Judge Scalia Suggests The Supreme Court May Be Asked To Determine Constitutionality Of Metadata Program
from the might-allow-terrorism-to-trump-the-Constitution dept
The US Supreme Court has yet to take a case that directly challenges the NSA’s domestic surveillance programs, having turned down EPIC’s turnstile-jumping attempt to bring the bulk collection to the court’s attention back in November. More recently, it also declined to grant standing to a case pursued by the Center for Constitutional Rights challenging the legality of Bush-era surveillance programs.
But in a talk given at Brooklyn Law School last Friday, visiting Supreme Court Justice Antonin Scalia dropped hints that the telephone metadata program’s constitutionality may be put in the hands of the Supreme Court.
Mr. Napolitano then asked if mass surveillance of cellphones and emails would be prohibited by the Fourth Amendment, which states: “The right of the people to be secure in their persons, houses, papers and effects, against unreasonable searches and seizures, shall not be violated.” Many of the National Security Agency’s controversial surveillance programs were prominently exposed last year by Edward Snowden, a former security contracted who leaked sensitive documents revealing the U.S. government’s wide collection of digital data.
“You’re getting into the NSA stuff, right?” Mr. Scalia remarked–one of many snarky, laughter-drawing lines he issued throughout the evening. “This may come before the court. And I don’t want to get myself recused.” But Mr. Scalia nevertheless directly said he didn’t feel “conversations” were part of the “persons, houses, papers and effects” covered by the Fourth Amendment.
If this program does end up in front of the Court, it appears Scalia will be casting his lot with the government and its expansive reading of the Third Party Doctrine. He also suggested the Supreme Court wasn’t up to the task, albeit based on severely backwards logic.
“The Supreme Court doesn’t know diddly about the nature and extent of the threat,” Scalia said. Later on, he added, “It’s truly stupid that my court is going to be the last word on it.”
Why Scalia feels the “nature and extent of the threat” has any bearing on the program’s adherence to the Constitution is beyond me, and his apparent willingness to defer to the government’s justifications for domestic spying is troubling. This argument is on par with the City of New York arguing for the stop-and-frisk program because it was useful in fighting crime, an argument the presiding judge dismissed as irrelevant to the issue at hand: the constitutionality of the program itself.
No doubt the Supreme Court will get plenty of chances to hear the government discuss the nature and extent of the terrorist threat. But it needs to keep in mind that it’s ruling on the constitutionality, not whether the ends justify the means.
This peculiar statement is also troubling in light of Scalia’s earlier comments that same night, where he pointed out the dangers of originalism, and reinterpreting the Constitution in light of technological advances.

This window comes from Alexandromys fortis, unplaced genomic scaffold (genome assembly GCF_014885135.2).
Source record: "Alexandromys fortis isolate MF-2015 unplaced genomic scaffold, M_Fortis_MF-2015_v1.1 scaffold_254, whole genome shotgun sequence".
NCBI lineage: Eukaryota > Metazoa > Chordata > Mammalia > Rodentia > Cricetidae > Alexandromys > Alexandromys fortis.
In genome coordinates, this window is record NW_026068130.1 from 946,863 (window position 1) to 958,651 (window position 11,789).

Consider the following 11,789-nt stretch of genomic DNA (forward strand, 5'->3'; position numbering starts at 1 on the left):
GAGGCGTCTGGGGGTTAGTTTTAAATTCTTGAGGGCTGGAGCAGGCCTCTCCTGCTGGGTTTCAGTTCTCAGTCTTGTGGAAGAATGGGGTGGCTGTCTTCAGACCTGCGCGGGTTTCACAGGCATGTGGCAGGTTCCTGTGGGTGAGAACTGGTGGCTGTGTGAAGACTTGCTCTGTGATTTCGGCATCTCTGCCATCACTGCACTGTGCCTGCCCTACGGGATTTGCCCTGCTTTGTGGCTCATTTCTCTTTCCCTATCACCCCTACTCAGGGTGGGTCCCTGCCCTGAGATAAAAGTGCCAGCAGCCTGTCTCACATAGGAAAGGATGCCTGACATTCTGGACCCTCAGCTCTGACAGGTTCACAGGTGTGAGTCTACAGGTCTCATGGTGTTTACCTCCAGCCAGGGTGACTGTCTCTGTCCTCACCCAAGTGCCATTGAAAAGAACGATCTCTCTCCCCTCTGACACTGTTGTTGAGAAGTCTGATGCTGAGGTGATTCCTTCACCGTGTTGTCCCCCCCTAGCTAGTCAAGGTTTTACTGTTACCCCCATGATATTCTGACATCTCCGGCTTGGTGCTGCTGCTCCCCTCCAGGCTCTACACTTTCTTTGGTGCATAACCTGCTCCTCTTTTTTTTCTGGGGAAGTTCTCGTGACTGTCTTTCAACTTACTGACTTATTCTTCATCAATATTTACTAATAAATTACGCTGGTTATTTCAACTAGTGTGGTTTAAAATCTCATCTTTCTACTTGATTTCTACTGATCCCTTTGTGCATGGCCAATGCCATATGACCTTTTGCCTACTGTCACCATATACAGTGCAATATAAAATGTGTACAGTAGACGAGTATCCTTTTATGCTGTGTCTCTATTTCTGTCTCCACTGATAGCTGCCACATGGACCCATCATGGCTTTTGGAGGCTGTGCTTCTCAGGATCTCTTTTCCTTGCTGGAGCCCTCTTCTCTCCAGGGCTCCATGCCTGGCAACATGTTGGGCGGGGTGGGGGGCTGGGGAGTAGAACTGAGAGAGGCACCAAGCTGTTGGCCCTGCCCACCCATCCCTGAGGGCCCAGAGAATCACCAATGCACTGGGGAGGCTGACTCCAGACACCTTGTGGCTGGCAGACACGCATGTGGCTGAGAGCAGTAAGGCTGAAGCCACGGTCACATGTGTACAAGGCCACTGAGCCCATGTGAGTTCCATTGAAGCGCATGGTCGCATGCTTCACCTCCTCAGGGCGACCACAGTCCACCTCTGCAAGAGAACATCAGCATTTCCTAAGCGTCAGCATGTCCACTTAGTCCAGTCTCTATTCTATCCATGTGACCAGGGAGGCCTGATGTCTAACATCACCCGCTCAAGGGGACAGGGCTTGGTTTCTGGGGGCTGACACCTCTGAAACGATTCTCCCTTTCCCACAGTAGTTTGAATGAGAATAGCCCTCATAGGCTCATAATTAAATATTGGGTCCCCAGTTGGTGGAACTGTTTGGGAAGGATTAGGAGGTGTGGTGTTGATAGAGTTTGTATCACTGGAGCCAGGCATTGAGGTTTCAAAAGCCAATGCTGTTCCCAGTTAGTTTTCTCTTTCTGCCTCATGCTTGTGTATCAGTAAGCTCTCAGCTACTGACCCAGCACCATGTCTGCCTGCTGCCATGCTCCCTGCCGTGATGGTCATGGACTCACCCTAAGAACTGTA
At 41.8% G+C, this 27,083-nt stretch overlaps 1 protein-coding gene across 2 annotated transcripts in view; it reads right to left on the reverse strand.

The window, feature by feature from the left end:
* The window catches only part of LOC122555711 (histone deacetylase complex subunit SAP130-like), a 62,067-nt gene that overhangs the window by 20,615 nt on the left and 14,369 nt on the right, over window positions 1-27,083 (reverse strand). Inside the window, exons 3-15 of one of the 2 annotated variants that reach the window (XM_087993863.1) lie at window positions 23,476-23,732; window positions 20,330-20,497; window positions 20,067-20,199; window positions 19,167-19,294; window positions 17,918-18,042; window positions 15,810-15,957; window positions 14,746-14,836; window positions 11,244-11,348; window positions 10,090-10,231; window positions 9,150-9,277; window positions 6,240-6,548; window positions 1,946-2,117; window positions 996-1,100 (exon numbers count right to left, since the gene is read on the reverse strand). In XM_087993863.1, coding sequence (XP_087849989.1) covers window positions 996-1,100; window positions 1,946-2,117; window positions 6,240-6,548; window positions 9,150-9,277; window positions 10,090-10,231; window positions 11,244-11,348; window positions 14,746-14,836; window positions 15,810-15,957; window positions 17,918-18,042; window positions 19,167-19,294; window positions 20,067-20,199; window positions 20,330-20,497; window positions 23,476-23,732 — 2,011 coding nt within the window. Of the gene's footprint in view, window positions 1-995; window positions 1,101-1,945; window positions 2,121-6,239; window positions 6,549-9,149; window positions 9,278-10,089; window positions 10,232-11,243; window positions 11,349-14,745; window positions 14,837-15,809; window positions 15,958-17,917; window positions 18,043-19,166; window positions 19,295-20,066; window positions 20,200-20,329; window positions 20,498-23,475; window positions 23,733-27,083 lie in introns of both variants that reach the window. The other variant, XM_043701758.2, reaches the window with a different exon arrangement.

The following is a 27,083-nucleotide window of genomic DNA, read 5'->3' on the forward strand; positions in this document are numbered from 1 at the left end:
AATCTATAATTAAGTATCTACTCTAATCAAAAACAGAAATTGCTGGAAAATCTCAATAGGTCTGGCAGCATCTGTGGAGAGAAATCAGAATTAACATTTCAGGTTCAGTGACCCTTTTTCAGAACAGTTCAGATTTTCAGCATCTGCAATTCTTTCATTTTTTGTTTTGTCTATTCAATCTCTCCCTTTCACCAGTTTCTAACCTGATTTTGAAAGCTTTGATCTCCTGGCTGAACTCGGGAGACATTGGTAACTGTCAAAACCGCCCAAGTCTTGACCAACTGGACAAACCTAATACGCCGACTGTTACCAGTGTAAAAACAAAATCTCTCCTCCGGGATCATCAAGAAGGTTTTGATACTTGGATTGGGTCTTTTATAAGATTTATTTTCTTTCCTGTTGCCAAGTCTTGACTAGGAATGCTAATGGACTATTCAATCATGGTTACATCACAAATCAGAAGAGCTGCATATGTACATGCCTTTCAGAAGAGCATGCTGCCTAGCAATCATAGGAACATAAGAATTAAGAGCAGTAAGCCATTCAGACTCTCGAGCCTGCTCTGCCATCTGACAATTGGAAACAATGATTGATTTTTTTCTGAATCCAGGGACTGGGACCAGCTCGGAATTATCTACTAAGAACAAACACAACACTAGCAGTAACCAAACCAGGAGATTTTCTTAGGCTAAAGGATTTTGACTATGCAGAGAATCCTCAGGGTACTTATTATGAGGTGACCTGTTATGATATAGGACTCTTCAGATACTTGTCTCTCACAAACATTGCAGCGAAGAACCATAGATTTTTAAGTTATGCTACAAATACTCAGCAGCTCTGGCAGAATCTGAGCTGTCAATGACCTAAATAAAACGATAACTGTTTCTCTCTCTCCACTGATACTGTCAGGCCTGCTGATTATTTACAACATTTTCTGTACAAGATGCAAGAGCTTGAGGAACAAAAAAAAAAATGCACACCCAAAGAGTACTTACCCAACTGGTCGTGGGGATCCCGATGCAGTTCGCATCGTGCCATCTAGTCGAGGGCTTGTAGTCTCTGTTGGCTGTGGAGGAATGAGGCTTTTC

“It’s the freedom of speech. It doesn’t matter whether you’re speaking in semaphore or a cellphone or any type of modern technology. You apply the same First Amendment principals to the new technology that you applied to the old. And the same for reasonable searches and seizures.”
If Scalia’s going to argue that the times may change but the Constitution doesn’t, then he needs to be consistent. Just because a threat that was minimal before September 2001 is now viewed as all-encompassing by the government should have no bearing on whether the Supreme Court is capable of issuing an opinion on the constitutionality of the NSA’s domestic surveillance.
On the plus side, a person in the audience raised a question that may cause Scalia to reconsider his strict definition of what the Fourth Amendment covers.
When Mr. Scalia later took questions from audience members, a law student surprised the self-confident justice by pressing him on whether personal computer data–not conversations–should be protected. “Do you believe that data within a computer would be too broad of a construction of the word ‘effects’ under the Fourth Amendment?” the student inquired.
“Mmm! Mmm!” Mr. Scalia exclaimed to himself, clearly impressed with the line of argument but cautious about weighing in on a topic he expects to come up before the U.S. Supreme Court.
“I better not answer that,” he added whimsically. “That’s something that may well come up. It’s a really good question.”
So, that’s a bit more promising. And Scalia is just one of nine justices. With two judges having issued contrary opinions on the Section 215 program, it may be the Court’s responsibility to sort this out. Of course, this is just one of the NSA’s programs with constitutional implications, and it’s one that looks to be severely scaled back if not sacrificed completely to keep other, more intrusive programs free from additional scrutiny.